Photo Gallery

cold fusion one

The average D/Pd ratio within the cathode is determined by measuring the amount of orphaned oxygen produced within the cell. This quantity is measured by weighing the amount of oil released onto a balance from a reservoir connected to the cell by a small tube. Also show is a small reservoir on the balance which corrects for changes in atmospheric pressure. The cell contains a catalyst to recombine the stoichiometric D2 and O2 produced by electrolysis. This method is sensitive to changes of ±0.001 in the D/Pd ratio.

cold fusion two

This picture shows an early isoperibolic calorimeter which is stirred at a very accurate rate. The cell is surrounded by a jacket through which water flows at a high rate. In addition, temperature is measured at three positions within the cell. Such a cell was used to study various errors in the isoperibolic method, including the effect of stirring, and was used to detect excess power from several samples of palladium. This is one of 9 calorimeters made and studied by the author.

cold fusion three

This is an example of a dual-type calorimeter which combins the flow-type and the isoperibolic-type methods. The cell is surrounded by a jacket through which water flows at a known rate. Temperatures are measured at the inlet and exit of the jacket as well as at three positions within the electrolyte. The temperature change of the flowing water and the average temperature difference between the jacket and the electrolyte are used to determine the amount of heat being generated within the cell. Both methods can be calibrated using an internal heater or by using electrolysis of a dead cathode. The entire cell and jacket are contained within a vacuum jacket and the assembly is placed within a box kept at ±0.02° C.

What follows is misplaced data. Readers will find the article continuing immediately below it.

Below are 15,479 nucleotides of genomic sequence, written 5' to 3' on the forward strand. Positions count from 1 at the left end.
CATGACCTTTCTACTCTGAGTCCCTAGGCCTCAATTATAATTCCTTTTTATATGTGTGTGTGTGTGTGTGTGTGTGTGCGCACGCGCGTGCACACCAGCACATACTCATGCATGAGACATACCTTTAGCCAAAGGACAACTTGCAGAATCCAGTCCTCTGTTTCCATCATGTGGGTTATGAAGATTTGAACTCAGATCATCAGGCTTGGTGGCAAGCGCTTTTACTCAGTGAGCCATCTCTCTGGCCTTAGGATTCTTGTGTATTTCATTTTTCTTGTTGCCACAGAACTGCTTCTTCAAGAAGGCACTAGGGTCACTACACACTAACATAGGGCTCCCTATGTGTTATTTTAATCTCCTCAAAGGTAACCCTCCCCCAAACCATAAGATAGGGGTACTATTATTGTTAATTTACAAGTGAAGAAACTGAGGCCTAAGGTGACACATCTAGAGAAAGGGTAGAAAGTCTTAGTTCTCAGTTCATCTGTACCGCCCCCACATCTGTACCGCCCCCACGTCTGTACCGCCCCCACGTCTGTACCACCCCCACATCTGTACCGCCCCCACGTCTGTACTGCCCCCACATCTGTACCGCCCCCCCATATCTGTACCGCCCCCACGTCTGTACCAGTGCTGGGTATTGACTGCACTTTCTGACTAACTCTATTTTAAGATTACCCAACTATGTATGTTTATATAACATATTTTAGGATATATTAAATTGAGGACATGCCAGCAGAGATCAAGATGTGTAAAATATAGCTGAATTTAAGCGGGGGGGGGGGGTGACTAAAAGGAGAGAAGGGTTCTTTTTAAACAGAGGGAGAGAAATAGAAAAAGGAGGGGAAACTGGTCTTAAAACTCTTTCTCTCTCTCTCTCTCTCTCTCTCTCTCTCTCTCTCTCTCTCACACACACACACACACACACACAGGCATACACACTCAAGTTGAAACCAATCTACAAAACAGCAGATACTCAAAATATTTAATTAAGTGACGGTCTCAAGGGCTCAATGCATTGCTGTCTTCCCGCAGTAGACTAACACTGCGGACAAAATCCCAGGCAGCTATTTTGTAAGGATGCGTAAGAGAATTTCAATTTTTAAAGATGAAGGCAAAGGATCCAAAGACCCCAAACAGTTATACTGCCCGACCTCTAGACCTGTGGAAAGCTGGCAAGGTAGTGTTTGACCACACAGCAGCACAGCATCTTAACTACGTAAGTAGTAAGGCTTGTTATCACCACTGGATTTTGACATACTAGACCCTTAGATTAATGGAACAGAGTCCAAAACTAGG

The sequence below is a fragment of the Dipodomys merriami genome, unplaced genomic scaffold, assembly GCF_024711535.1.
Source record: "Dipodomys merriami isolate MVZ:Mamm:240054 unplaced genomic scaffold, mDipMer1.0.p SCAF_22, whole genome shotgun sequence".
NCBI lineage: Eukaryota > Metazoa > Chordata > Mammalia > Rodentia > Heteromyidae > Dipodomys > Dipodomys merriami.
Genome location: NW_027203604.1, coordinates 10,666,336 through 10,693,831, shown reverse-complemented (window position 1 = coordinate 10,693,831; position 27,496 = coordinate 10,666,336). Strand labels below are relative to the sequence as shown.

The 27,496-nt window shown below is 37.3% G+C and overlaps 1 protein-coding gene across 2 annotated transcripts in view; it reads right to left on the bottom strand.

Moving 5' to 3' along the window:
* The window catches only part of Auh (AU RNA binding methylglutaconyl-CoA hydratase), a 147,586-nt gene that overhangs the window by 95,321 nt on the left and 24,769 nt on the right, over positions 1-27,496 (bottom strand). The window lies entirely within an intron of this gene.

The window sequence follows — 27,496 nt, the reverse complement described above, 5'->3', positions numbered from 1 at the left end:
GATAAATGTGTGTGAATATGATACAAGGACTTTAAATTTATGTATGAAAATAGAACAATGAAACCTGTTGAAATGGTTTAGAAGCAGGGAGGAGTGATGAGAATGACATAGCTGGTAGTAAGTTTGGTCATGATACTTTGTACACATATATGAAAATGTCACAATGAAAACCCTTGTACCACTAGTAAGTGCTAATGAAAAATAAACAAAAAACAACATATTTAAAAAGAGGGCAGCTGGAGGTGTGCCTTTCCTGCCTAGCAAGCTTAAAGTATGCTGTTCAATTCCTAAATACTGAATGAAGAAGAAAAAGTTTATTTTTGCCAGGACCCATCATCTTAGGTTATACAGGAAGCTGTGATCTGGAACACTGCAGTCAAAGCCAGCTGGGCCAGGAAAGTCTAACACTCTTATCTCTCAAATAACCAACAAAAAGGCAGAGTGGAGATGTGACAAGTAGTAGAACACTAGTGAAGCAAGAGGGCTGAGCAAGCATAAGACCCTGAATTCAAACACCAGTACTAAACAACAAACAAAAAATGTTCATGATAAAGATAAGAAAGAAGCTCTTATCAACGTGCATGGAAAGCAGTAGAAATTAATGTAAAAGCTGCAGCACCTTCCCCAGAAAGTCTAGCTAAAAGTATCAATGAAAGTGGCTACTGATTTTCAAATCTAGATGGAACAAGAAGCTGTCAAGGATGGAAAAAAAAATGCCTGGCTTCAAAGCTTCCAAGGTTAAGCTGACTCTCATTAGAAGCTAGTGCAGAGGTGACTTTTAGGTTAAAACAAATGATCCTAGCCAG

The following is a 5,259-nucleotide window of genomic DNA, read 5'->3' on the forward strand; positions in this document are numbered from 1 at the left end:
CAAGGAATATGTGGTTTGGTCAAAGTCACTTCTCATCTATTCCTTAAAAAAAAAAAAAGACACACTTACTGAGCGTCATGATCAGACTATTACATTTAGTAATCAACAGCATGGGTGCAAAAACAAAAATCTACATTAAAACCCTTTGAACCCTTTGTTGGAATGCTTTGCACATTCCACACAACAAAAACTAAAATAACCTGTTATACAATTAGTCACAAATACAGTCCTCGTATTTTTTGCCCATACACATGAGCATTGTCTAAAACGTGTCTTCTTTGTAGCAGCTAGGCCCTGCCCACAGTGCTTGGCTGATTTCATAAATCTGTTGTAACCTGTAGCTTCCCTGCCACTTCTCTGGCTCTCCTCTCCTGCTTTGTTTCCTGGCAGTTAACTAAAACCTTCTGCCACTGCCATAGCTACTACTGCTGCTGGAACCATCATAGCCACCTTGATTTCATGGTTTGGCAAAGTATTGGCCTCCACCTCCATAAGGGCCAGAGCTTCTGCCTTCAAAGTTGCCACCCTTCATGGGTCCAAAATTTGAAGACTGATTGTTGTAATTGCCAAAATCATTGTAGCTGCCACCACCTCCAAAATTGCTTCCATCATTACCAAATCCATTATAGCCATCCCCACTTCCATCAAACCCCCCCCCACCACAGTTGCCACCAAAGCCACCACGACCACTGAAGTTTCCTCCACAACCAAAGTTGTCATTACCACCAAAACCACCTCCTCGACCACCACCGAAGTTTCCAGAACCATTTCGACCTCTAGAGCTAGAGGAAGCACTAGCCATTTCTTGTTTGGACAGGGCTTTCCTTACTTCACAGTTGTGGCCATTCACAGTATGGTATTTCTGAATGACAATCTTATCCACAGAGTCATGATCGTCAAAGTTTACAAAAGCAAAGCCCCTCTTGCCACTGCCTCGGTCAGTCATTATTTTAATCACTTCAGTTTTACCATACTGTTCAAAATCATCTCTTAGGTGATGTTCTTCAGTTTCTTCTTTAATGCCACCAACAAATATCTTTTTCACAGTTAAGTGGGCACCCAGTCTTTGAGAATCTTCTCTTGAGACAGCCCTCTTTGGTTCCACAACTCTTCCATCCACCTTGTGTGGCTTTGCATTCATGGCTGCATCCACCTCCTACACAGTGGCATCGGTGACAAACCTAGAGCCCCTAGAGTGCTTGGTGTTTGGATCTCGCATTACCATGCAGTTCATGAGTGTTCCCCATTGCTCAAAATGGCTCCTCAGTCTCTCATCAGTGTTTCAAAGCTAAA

Ultrasensitive calorimeter

This photo shows the most recent and accurate dual-type calorimeter. The cell is surrounded by a jacket through which water flows at a constant, known rate. This assembly is placed within a vacuum dewar, thereby allowing any heat leaving through the lid to be captured by the flowing water. As a result 98% of the heat is captured. The dewar is placed within a box held at ±0.02°C to provide additional stability. Reproducibility of ±50 mW is obtained. Stirring is used to reduce any temperature gradients within the cell. The open-circuit voltage can be measured either at a small spot using a Luggin capillary or an average value for the entire cathode can be obtained. Temperature is measured at two levels within the electrolyte and at the cathode. A recombiner is located within the cell so that no gas leaves the system except the orphaned oxygen.

Closeup of ultrasensitive calorimeter

Shown is a more detailed view of the new calorimeter. Normally the vacuum dewar is raised and covered by an insulated lid. A box containing the thermistor reference resistors is on the left. Resistors for measuring current through the cell are on the right. Behind the Dewar is a box containing cooling coils, a heater, and a fan which are used to maintain a constant temperature within the enclosure.

Internal structure of ultrasensitive

This is an example of a typical interior structure. The anode is a Pt mesh which is formed to be equal distant from a 1 cm by 2 cm plate cathode. The heater is shown on edge on the left. This consists of Pt wire wrapped on a Pyrex frame. Such a design allows all of the generated energy to enter the solution and also permits the exposed Pt to be used as a crude reference electrode for OCV measurements. The hypodermic syringes are used to fill the Luggin capillaries and the Pt reference electrodes (shown at the top) with electrolyte. The black material located above the Teflon barrier and just below the lid is the recombiner.